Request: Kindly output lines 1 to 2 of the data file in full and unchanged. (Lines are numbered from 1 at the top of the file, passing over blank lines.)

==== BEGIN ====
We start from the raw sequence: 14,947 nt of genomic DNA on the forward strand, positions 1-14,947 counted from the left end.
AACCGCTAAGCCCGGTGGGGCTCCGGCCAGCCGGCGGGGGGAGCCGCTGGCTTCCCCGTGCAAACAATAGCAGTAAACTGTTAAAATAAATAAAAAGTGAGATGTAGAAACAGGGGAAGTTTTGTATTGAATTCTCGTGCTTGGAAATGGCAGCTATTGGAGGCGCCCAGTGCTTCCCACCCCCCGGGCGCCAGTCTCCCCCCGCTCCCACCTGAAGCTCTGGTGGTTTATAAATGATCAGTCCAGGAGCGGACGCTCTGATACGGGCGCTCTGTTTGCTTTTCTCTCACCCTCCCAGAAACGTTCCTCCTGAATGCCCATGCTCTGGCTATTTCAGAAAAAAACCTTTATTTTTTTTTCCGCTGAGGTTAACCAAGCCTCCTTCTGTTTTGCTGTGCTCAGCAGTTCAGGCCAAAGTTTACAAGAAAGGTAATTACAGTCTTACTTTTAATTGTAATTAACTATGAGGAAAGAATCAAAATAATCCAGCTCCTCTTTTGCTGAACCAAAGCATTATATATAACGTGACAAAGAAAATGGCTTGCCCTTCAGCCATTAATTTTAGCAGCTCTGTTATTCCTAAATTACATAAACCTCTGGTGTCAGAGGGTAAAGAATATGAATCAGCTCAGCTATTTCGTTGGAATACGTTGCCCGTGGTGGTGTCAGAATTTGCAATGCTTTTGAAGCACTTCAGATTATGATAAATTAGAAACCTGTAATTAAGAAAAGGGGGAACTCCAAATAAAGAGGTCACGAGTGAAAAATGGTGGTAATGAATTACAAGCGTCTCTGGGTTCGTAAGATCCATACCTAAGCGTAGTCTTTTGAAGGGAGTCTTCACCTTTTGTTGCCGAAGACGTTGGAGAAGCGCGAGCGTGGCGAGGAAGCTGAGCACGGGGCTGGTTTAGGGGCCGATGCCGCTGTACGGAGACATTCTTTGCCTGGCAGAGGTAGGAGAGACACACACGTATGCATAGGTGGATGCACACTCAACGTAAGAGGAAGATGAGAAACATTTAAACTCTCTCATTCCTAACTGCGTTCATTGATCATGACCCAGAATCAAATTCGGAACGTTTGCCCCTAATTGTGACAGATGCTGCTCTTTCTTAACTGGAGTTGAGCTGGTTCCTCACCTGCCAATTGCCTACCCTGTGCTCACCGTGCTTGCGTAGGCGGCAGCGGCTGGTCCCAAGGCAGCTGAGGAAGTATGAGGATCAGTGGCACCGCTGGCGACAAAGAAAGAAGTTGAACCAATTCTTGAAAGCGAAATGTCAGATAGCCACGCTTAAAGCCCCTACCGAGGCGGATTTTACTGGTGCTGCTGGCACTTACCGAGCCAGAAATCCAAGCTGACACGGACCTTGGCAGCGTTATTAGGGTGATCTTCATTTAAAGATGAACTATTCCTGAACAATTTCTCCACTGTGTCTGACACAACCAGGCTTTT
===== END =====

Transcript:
We start from the raw sequence: 14,947 nt of genomic DNA on the forward strand, positions 1-14,947 counted from the left end.
AACCGCTAAGCCCGGTGGGGCTCCGGCCAGCCGGCGGGGGGAGCCGCTGGCTTCCCCGTGCAAACAATAGCAGTAAACTGTTAAAATAAATAAAAAGTGAGATGTAGAAACAGGGGAAGTTTTGTATTGAATTCTCGTGCTTGGAAATGGCAGCTATTGGAGGCGCCCAGTGCTTCCCACCCCCCGGGCGCCAGTCTCCCCCCGCTCCCACCTGAAGCTCTGGTGGTTTATAAATGATCAGTCCAGGAGCGGACGCTCTGATACGGGCGCTCTGTTTGCTTTTCTCTCACCCTCCCAGAAACGTTCCTCCTGAATGCCCATGCTCTGGCTATTTCAGAAAAAAACCTTTATTTTTTTTTCCGCTGAGGTTAACCAAGCCTCCTTCTGTTTTGCTGTGCTCAGCAGTTCAGGCCAAAGTTTACAAGAAAGGTAATTACAGTCTTACTTTTAATTGTAATTAACTATGAGGAAAGAATCAAAATAATCCAGCTCCTCTTTTGCTGAACCAAAGCATTATATATAACGTGACAAAGAAAATGGCTTGCCCTTCAGCCATTAATTTTAGCAGCTCTGTTATTCCTAAATTACATAAACCTCTGGTGTCAGAGGGTAAAGAATATGAATCAGCTCAGCTATTTCGTTGGAATACGTTGCCCGTGGTGGTGTCAGAATTTGCAATGCTTTTGAAGCACTTCAGATTATGATAAATTAGAAACCTGTAATTAAGAAAAGGGGGAACTCCAAATAAAGAGGTCACGAGTGAAAAATGGTGGTAATGAATTACAAGCGTCTCTGGGTTCGTAAGATCCATACCTAAGCGTAGTCTTTTGAAGGGAGTCTTCACCTTTTGTTGCCGAAGACGTTGGAGAAGCGCGAGCGTGGCGAGGAAGCTGAGCACGGGGCTGGTTTAGGGGCCGATGCCGCTGTACGGAGACATTCTTTGCCTGGCAGAGGTAGGAGAGACACACACGTATGCATAGGTGGATGCACACTCAACGTAAGAGGAAGATGAGAAACATTTAAACTCTCTCATTCCTAACTGCGTTCATTGATCATGACCCAGAATCAAATTCGGAACGTTTGCCCCTAATTGTGACAGATGCTGCTCTTTCTTAACTGGAGTTGAGCTGGTTCCTCACCTGCCAATTGCCTACCCTGTGCTCACCGTGCTTGCGTAGGCGGCAGCGGCTGGTCCCAAGGCAGCTGAGGAAGTATGAGGATCAGTGGCACCGCTGGCGACAAAGAAAGAAGTTGAACCAATTCTTGAAAGCGAAATGTCAGATAGCCACGCTTAAAGCCCCTACCGAGGCGGATTTTACTGGTGCTGCTGGCACTTACCGAGCCAGAAATCCAAGCTGACACGGACCTTGGCAGCGTTATTAGGGTGATCTTCATTTAAAGATGAACTATTCCTGAACAATTTCTCCACTGTGTCTGACACAACCAGGCTTTT